DUEL-United States-Made for TV-1971

Dennis Weaver as David Mann

Directed by Steven Spielberg

Screenplay by Richard Matheson and based on his short story.

Is Steven Spielberg’s 1971 made-for-TV thriller “Duel” the prototype for his 1976 summer blockbuster “Jaws“? It would be easy to argue that that would indeed be the case. Both are adapted from another medium; “Duel” from Richard Matheson’s short story and “Jaws” from Peter Benchley‘s best-selling novel. Both feature a roller coaster ride of a plot and a silent predator that strikes without warning. In “Duel”, the hapless protagonist is David Mann (Dennis Weaver from “McCloud“) and he is terrorized by a mysterious 18 wheeler hell-bent on his demise. “Jaws” features a great white shark roughly the size of an 18-wheeler that terrorizes the community of Amity, hell-bent on devouring every last swimmer who steps foot in its ocean. Finally, both films feature men who must take desperate action to live another day.

It’s been over 40 years since “Duel” first had TV viewers clutching their armchairs and holding off on their bathroom breaks. Since then Steven Spielberg has directed a long list of some the world’s greatest movies. Some, like “Jaws” and “Jurassic Park” are great simply because they provide a departure for us from our everyday worries and woes. Films like “Schindler’s List” and “Saving Private Ryan” show that while Spielberg may have the heart of a kid, he is still able to make films about subjects that are all too adult in theme.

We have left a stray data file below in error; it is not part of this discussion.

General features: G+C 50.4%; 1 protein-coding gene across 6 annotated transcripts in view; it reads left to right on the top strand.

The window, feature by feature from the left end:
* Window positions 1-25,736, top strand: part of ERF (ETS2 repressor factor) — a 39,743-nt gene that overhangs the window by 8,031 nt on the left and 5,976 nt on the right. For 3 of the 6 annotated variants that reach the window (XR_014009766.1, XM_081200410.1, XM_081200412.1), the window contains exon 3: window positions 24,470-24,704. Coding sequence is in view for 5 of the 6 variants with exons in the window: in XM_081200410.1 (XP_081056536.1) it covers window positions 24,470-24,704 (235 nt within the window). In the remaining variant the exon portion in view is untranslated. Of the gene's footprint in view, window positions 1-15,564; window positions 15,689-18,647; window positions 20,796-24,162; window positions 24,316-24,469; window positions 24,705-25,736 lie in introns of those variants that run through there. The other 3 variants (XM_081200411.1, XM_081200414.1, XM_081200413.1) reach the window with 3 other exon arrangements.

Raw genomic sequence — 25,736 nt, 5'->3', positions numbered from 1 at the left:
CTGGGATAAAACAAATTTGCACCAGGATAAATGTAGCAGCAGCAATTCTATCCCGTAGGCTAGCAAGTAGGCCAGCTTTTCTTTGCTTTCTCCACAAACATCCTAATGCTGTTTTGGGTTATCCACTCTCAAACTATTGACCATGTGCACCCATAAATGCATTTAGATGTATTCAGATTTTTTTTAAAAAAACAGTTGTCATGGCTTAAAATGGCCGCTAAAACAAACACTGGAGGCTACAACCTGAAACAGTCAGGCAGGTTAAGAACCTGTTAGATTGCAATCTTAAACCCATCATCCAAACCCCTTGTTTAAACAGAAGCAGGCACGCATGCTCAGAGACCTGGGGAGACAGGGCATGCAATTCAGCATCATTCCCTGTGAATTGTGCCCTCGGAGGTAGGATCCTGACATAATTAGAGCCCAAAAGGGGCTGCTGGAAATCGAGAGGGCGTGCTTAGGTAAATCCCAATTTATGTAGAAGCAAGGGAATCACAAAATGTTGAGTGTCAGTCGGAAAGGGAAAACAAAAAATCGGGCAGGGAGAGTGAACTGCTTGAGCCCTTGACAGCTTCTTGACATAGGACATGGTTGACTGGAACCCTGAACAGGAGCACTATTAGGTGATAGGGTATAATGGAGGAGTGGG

“Duel” falls in the former category of Spielberg’s filmography. It’s a thriller of a film that doesn’t require a lot of thought on the part of the audience. It’s fast-paced fun and full blown terror colliding at 90 miles per hour down a dusty desert highway. Better yet, it’s the type of movie that makes us remember what movies are all about in the first place and that is escape.


There are seventeen notches on the headlights of the truck.
The phone number Dennis Weaver dials to call his wife at the gas station is not the standard “555” movie prefix but, at the time, a valid number.
It was Dennis Weaver’s role in Touch of Evil that convinced Steven Spielberg that he would be perfect for the role of David Mann.
According to Richard Matheson, he was inspired to write the original short story “Duel” after an encounter with a tailgating truck driver on November 22, 1963, the day that John F. Kennedy was assassinated.

5 thoughts on “DUEL

  1. Ah, Dennis Weaver, Loved him on Dillon too. He was a great character actor. This film was great, It was particularly scary for those of us that lived in a rural small logging town with the log trucks and chip trucks on all our very small roads.

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